Mark McCowan went from having a clean X-ray to progressive massive fibrosis, or an advanced stage of black lung, within five years. At 47, seven years after his first diagnosis, he needed to pause for breaths as he showed NPR reporters the X-ray of his lung.

He is not alone, as investigated by National Public Radio and the Center for Public Integrity (CPI). After federal regulations were put in place in 1969, 70,000 miners have since died from the condition. Cases of black lung are at their highest level since 1974, and at the worst stage of the disease, cases have tripled since 1980 in a triangular region in the Appalachian mountains. The organizations report that miners have suffered from at best incompetence and at worst fraud, stemming from the mining industry and the government.

Federal limits were put in place in 1969, requiring that dust limits in coal mines were a quarter of their contemporary levels. 40 percent of miners had the disease, but soon after limits were put in place, the number fell by 90 percent. Doctors happily proclaimed that the disease would be eliminated before it was completely understood. But in 1995, tests indicated that, in fact, more cases of black lung appeared, with younger sufferers who had been in coal mines for as few as 10 years.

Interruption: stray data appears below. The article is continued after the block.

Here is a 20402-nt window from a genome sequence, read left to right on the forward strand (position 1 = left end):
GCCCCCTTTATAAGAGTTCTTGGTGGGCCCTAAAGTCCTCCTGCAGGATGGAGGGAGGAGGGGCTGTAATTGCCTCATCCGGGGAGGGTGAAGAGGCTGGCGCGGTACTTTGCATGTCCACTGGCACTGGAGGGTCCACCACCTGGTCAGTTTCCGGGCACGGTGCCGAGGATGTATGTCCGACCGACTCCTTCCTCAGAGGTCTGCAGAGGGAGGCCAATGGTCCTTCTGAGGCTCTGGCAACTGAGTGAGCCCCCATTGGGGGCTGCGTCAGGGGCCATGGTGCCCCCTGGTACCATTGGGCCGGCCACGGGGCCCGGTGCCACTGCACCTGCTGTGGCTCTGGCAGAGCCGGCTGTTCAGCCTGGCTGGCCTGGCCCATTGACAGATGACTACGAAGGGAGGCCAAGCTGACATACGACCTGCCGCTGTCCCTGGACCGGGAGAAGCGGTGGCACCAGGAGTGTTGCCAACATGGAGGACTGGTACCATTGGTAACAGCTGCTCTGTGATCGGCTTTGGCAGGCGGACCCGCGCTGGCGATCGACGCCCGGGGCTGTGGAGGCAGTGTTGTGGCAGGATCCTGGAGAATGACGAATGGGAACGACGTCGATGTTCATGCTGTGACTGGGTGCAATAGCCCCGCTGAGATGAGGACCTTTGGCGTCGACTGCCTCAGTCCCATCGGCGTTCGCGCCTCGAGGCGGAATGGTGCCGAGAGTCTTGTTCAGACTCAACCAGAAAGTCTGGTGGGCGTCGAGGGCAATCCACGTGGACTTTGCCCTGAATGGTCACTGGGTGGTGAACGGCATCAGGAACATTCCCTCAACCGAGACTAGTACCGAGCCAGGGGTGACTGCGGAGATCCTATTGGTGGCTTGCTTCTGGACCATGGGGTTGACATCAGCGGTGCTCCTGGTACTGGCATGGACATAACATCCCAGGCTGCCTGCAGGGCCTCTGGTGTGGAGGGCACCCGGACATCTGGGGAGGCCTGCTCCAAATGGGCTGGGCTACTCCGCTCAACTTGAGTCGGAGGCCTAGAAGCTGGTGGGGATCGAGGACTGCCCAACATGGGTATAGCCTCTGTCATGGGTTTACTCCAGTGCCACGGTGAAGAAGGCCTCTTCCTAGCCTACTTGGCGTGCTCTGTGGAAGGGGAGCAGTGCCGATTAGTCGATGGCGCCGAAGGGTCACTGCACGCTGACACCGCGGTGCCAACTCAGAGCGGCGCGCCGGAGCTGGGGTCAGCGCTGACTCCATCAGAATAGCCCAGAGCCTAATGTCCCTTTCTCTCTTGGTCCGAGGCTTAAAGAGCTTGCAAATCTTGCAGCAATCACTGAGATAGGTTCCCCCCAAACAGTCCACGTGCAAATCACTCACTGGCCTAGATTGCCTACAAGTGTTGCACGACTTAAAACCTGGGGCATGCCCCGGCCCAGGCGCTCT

What happened?

Productivity is one factor. Work weeks became longer, adding about 11 more hours a week, or 600 hours of exposure a year. Production pressure grew with demand. Mining machines became more efficient than ever before; the drills, which cut through quartz and sandstone, release deadly amounts of silica into the air.

The other most prominent factor is weak enforcement by the mining industry and federal regulators. Fraud ran rampant, with mining companies taking dust samples from inside the offices, or hanging dust pumps away from coal air. Loopholes are often heavily exploited, with federal regulations allowing mines to provide samples at 50 percent production. If mine inspectors find too much dust, mines can get a do-over, with particularly egregious samples thrown out.

But while knowledge of the mining industry’s fudging of the facts at times, mine inspectors are not sure how to combat the problem. Joe Main, assistant secretary of labor for mine safety and health, says ultimately that government has to use the data given to it - putting miners in a difficult, often painful situation.